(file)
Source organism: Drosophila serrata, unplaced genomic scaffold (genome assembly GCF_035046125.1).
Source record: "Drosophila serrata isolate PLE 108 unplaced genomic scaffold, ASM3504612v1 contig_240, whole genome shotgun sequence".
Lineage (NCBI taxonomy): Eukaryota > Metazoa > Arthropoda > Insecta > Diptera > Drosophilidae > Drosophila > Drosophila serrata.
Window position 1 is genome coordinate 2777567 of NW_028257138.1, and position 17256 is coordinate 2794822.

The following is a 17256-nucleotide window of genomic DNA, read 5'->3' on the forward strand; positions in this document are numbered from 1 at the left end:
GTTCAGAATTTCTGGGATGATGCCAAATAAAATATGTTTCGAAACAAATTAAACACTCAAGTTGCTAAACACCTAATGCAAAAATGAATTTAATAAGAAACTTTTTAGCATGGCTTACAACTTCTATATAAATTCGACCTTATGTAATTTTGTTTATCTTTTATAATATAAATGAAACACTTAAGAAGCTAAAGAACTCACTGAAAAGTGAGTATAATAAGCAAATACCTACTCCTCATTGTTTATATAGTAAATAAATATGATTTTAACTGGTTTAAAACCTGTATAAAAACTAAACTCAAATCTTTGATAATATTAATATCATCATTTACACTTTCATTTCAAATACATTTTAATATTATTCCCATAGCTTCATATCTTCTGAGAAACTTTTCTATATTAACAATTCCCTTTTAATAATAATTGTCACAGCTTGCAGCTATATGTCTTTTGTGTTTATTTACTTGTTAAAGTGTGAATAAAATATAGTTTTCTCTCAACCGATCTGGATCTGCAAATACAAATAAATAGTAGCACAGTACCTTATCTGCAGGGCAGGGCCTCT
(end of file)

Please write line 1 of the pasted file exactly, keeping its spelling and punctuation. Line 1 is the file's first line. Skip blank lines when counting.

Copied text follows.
Source organism: Drosophila serrata, unplaced genomic scaffold (genome assembly GCF_035046125.1).